Cook recognizes the recipient of the inaugural resident research award at the AAO-HNS conference through the American Academy of Otolaryngology-Head and Neck Surgery Foundation
As part of its commitment to advancing research in the field of otolaryngology/head and neck surgery (OHNS), Cook Medical with a strong history of philanthropy to encourage and support research and education, has supported the American Academy of Otolaryngology-Head and Neck Surgery Foundation (AAO-HNSF) Centralized Otolaryngology Research Efforts (CORE) Program.
Jeffrey B. Watson, M.D., University of California, San Diego (UCSD), was presented with the first Cook Medical/AAO-HNSF Resident Research Award for meritorious original resident research. The award, presented at the American Academy of Otolaryngology-Head and Neck Surgery (AAO-HNS) conference in Washington, D.C. last week, is part of the CORE grants program, a collaboration of nearly 20 societies, foundations and sponsors focused on supporting OHNS research. The CORE program serves to facilitate recognizing and identifying research efforts that advance knowledge and treatments for head and neck disorders which affect millions of patients a year.
“Cook Medical recognizes the need expressed by otolaryngologists for minimally invasive medical devices designed specifically for their practice. As a result, last week we launched our new Otolaryngology/Head and Neck Surgery clinical division, introduced important new products for procedures for obstructive salivary gland disease, dysphagia, dural repair following cranial base procedures and thyroid biopsy, and broadened our support of research aimed specifically at advancing the work of otolaryngologists,” said Thomas Cherry, OHNS global clinical division leader for Cook Medical. “We’re pleased to support through the AAO-HNSF medical residents who share our passion for developing new technologies and treatment options for head and neck disorders and diseases.”
Dr. Watson, a research scientist at UCSD, attended Harvard Medical School and has worked in various basic and clinical research settings both domestically and overseas. The grant will fund his research on tissue engineering technology, in which he is testing the ability of mechanical compaction of neocartilage constructs to develop sufficient septal cartilage for reconstructive surgery.
“We’re glad to welcome Cook Medical into the Centralized Otolaryngology Research Efforts grant program,” said Stephanie Jones, AAO-HNS director, Research and Quality Improvement. “Their support of a new-resident grant will help to expand our knowledge and understanding about paranasal sinus disease, salivary gland disease, sleep medicine, voice therapy, airway, ultrasound, tissue engineering, dysphagia and the cranial base.”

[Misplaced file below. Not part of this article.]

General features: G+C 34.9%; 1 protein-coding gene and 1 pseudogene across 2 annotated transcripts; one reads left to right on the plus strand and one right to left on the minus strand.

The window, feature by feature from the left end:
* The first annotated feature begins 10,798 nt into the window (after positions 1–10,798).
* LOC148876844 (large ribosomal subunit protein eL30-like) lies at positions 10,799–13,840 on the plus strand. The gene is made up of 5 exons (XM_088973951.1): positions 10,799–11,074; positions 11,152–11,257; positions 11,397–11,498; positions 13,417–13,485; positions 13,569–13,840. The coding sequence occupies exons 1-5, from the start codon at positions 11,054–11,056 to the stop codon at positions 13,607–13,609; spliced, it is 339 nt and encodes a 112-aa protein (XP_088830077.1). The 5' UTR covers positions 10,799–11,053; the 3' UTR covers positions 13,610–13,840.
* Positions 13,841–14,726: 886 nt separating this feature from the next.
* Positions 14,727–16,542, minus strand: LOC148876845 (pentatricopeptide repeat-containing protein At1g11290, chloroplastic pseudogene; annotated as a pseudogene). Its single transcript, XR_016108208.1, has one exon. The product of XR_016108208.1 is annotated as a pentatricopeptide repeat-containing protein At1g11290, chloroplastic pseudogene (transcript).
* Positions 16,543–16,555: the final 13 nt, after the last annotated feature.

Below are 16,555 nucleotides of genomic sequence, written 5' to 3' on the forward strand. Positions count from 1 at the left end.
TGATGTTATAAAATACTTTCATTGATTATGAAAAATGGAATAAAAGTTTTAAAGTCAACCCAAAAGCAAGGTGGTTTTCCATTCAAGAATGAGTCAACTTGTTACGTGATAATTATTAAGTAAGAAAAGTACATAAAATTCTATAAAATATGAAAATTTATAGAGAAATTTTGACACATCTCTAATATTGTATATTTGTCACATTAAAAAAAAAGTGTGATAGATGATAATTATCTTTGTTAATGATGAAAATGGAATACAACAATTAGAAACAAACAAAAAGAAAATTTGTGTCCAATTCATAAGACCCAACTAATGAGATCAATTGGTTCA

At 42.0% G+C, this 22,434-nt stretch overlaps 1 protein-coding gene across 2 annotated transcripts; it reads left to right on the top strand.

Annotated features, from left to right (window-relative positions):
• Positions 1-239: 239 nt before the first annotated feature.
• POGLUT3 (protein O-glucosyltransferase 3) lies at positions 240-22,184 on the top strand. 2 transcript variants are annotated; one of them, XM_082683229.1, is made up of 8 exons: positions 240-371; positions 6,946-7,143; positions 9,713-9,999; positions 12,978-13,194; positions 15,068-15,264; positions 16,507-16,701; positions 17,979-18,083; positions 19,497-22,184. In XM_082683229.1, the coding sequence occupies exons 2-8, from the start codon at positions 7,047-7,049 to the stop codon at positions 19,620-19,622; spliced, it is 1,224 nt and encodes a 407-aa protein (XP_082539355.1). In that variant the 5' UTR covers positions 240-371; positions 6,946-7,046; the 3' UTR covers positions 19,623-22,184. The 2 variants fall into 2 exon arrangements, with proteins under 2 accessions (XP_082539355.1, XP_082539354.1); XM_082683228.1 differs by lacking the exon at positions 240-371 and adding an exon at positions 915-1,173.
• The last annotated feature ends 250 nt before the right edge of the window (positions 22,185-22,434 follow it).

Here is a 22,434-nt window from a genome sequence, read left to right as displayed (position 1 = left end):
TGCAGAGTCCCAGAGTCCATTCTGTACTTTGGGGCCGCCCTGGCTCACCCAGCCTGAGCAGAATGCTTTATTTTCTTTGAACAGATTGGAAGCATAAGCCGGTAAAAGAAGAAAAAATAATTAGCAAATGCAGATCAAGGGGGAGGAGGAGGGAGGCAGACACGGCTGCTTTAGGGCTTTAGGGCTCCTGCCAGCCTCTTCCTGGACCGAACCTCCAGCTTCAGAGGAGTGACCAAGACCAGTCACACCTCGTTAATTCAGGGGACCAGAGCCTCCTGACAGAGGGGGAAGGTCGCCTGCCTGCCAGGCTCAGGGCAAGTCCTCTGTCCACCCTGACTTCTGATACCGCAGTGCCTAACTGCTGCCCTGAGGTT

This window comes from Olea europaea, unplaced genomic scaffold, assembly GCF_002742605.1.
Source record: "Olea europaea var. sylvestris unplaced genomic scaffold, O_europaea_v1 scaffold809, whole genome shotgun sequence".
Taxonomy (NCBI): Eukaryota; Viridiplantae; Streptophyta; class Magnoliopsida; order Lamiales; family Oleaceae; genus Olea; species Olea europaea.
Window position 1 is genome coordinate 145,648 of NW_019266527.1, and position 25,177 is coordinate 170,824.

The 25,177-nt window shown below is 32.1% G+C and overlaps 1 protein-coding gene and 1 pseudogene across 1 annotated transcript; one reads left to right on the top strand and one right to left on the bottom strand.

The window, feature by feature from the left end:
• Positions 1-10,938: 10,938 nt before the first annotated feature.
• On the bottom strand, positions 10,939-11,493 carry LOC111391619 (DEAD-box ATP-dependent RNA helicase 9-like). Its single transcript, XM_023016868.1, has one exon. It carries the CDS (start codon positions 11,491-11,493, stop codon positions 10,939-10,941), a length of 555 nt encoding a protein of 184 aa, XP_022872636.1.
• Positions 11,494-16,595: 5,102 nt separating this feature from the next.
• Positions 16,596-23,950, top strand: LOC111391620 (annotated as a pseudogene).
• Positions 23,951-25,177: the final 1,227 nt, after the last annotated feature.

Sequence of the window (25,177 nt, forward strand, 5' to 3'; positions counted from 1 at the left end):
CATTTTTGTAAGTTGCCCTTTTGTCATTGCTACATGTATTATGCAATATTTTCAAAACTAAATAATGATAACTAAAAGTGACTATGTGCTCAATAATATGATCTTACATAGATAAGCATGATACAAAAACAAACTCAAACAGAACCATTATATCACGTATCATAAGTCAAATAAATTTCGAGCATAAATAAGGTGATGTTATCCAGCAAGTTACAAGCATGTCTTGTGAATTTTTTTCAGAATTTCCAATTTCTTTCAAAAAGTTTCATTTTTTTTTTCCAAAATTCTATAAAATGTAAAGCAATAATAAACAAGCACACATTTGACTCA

The CORE grant program provides financial support for research that may lead to new discoveries and treatments in otolaryngology-head and neck surgery. Its goal is to promote mentorship and teach young investigators to prepare competitive grant applications, and to prepare surgeon-scientists to serve as peer reviewers for the National Institutes of Health (NIH) and other research agencies. Since 1985, the AAO-HNSF has awarded close to 500 grants totaling almost $8 million for research projects, research training and career development. Nearly a third of NIH grants held by otolaryngologists have been funded through CORE.
Cook unveiled its OHNS clinical division and the division’s inaugural interventional devices for obstructive salivary gland disease, dysphagia, dural repair following cranial base procedures and thyroid biopsy at the AAO-HNS conference last week.
Recognizing the need for specialized, minimally invasive devices in otolaryngology, Cook is researching and developing alternatives to open surgery for treating conditions across several traditional ear, nose and throat (ENT) specialties. Cook’s new OHNS clinical division leverages the interventional devices Cook helped pioneer in areas such as interventional radiology and urology, and applies them to the emerging science of minimally invasive otolaryngology and head and neck surgery. The division’s initial six practice areas of focus are soft tissue repair, salivary gland disease, chronic sinusitis, interventional airway procedures, vocal cord paralysis and obstructive sleep apnea.
About Cook Medical
A global pioneer in medical breakthroughs, Cook Medical is committed to creating effective solutions that benefit millions of patients worldwide. Today, we combine medical devices, drugs, biologic grafts and cell therapies across more than 16,000 products serving 41 medical specialties. Founded in 1963 by a visionary who put patient needs and ethical business practices first, Cook is a family-owned company that has created more than 10,000 jobs worldwide. For more information, visit www.cookmedical.com. Follow Cook Medical on Twitter and LinkedIn.
About the AAO-HNS
The American Academy of Otolaryngology – Head and Neck Surgery (www.entnet.org), one of the oldest medical associations in the nation, represents more than 11,000 physicians and allied health professionals who specialize in the diagnosis and treatment of disorders of the ears, nose, throat and related structures of the head and neck. The Academy serves its members by facilitating the advancement of the science and art of medicine related to otolaryngology and by representing the specialty in governmental and socioeconomic issues. The organization's vision: "Empowering otolaryngologist-head and neck surgeons to deliver the best patient care."